Cape Town - In a year-end review of South African tennis and
looking towards reviving the game in the country to its former notable heights,
Tennis South Africa CEO Richard Glover has likened the progress in 2018 to
negotiating the first 10km in a gruelling marathon.
"When all is said and done I am satisfied encouraging
progress has been made," assessed the TSA CEO after the second year of his
However, few will need reminding that the iconic marathon
race, designated in memory of Pheidippides' fabled run from Marathon to Athens
to spread news of a victory in the battle-torn town, stretches to a distances
of 42.195km - and that by mathematical calculations requires a figurative
32.195km amount of work to be done before South Africa might again win the
monumental men's Davis Cup and women's Fed Cup events and the currently
non-existent South African Open can again be regarded as the fifth most
important tournament on the planet as it was in the 1970s.
At the top level, therefore, the job has hardly got off the
ground, although Glover points out that the individual achievements of current
world sixth-ranked singles player, Kevin Anderson, and world-class doubles
exponent Raven Klaasen and to a lesser extent the up-and-coming Lloyd Harris,
have helped generate interest in tennis in the country.
But against this, Anderson, who now lives in the United
States and alone could have made a world of difference, has had no direct
contact with South African tennis in the seven years in which he has boycotted
playing in the Davis Cup, while the staging of what should be a permanently
entrenched South African Open remains no more than a mirage after a similar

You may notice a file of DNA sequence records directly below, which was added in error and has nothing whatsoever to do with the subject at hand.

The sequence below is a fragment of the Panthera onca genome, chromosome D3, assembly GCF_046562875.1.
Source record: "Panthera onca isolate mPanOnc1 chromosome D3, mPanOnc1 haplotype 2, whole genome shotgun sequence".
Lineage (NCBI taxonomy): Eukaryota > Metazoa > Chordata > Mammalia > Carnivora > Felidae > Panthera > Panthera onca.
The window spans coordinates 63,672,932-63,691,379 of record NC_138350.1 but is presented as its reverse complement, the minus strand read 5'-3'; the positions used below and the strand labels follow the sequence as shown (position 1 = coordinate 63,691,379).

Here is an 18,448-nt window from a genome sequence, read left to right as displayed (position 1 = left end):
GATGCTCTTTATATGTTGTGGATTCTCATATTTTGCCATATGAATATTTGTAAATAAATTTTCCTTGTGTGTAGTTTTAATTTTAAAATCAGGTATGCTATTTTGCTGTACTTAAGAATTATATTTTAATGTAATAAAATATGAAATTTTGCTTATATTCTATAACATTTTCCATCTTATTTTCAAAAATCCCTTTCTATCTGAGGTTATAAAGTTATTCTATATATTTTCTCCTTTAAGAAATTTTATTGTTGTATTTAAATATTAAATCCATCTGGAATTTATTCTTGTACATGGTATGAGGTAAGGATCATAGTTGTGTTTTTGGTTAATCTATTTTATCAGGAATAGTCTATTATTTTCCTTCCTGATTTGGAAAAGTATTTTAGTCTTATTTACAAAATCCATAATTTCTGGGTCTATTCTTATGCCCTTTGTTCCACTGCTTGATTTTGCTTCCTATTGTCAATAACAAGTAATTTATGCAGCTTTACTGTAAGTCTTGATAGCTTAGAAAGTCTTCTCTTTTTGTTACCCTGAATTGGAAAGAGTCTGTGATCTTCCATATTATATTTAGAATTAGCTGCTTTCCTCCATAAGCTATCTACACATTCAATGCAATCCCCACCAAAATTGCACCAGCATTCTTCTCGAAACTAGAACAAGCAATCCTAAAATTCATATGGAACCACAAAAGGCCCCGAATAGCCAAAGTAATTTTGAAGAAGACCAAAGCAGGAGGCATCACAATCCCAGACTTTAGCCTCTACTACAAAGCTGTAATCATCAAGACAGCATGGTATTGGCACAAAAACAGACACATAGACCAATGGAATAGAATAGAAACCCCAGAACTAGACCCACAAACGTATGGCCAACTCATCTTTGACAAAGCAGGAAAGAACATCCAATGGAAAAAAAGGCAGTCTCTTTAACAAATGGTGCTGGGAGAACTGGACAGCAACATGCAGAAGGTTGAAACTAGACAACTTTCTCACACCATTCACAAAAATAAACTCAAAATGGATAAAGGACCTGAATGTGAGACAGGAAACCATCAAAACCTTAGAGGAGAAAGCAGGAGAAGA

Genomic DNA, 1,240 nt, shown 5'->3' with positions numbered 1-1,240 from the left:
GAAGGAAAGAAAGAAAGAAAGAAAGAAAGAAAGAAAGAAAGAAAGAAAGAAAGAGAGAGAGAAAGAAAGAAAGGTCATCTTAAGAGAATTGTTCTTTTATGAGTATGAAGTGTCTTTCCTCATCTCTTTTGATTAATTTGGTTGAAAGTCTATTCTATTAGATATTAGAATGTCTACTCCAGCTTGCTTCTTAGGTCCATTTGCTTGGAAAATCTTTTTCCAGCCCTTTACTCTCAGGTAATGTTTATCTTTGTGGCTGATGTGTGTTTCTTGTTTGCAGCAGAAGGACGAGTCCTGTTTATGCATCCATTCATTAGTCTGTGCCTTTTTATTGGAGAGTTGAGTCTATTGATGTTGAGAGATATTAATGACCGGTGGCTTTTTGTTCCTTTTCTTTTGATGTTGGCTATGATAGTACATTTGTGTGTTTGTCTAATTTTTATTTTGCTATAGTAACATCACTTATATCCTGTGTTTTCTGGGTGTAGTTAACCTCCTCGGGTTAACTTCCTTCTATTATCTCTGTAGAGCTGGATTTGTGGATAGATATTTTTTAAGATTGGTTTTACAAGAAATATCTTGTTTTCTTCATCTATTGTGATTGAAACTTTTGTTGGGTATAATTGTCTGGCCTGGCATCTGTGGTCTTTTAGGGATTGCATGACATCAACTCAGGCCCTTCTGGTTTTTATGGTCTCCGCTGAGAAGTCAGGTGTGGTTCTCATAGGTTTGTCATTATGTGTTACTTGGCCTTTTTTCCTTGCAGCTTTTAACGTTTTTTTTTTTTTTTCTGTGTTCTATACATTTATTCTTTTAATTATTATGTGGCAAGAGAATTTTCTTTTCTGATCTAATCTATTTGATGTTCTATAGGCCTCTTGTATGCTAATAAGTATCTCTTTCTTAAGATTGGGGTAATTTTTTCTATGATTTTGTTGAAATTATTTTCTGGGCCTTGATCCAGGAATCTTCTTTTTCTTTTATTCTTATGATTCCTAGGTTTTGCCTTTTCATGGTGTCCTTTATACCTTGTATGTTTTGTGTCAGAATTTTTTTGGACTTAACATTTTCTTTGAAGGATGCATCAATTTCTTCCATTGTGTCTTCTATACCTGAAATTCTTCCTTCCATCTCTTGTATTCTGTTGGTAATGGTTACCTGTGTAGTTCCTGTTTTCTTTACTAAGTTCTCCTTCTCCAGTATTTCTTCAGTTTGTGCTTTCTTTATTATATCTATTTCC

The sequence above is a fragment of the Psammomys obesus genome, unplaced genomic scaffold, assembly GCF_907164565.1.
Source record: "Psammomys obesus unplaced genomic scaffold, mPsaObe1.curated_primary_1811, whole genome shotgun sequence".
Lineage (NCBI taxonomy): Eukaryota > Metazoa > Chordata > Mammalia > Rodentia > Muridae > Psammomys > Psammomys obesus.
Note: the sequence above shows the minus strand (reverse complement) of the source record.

absence of seven years.
The recently completed three-tier Futures Opens in
Stellenbosch are assuredly better than nothing, but can realistically be rated
in soccer terminology in the "sixth division" of world
tournaments behind the Grand Slams in the top bracket, followed by Masters 1
000 events; then in third place ATP 500 tournaments; ATP 250 events
and the ATP Challengers - with the Futures tournaments reserved mainly
for players ranked 400 and lower in the world
Finance is the perennial bogey that it is said to have kept
South Africa staging world class tennis tournaments for so long. And achieving
the objective certainly requires a hefty amount of cash. But it is something of
a conundrum that a sport like golf manages to overcome the monetary hurdle and
can attract some of the world's best players to South Africa on a regular
Where Glover rightly detects improvements in South African
tennis is at grass roots level, with an 8% increase in junior tournaments in
the country in 2018; the junior nationals attracting the largest field in a
decade; a 12% increase in registered coaches and significantly, the ITF
awarding South Africa one of the top five A Grade junior events in 2019.
The CEO remains hopeful of organising a major tournament
featuring some of the best players in the world in 2019, even if it is not part
of the official ATP or WTA schedules, spreading tennis interest and
participation to outlying areas and erecting a number of clay courts to assist
in the various development programs.
But like Glover himself admits, running a tennis marathon is
no easy undertaking - even in a country with favourable weather conditions and
a great many more courts than a myriad of countries who are doing a lot better
with a lot less.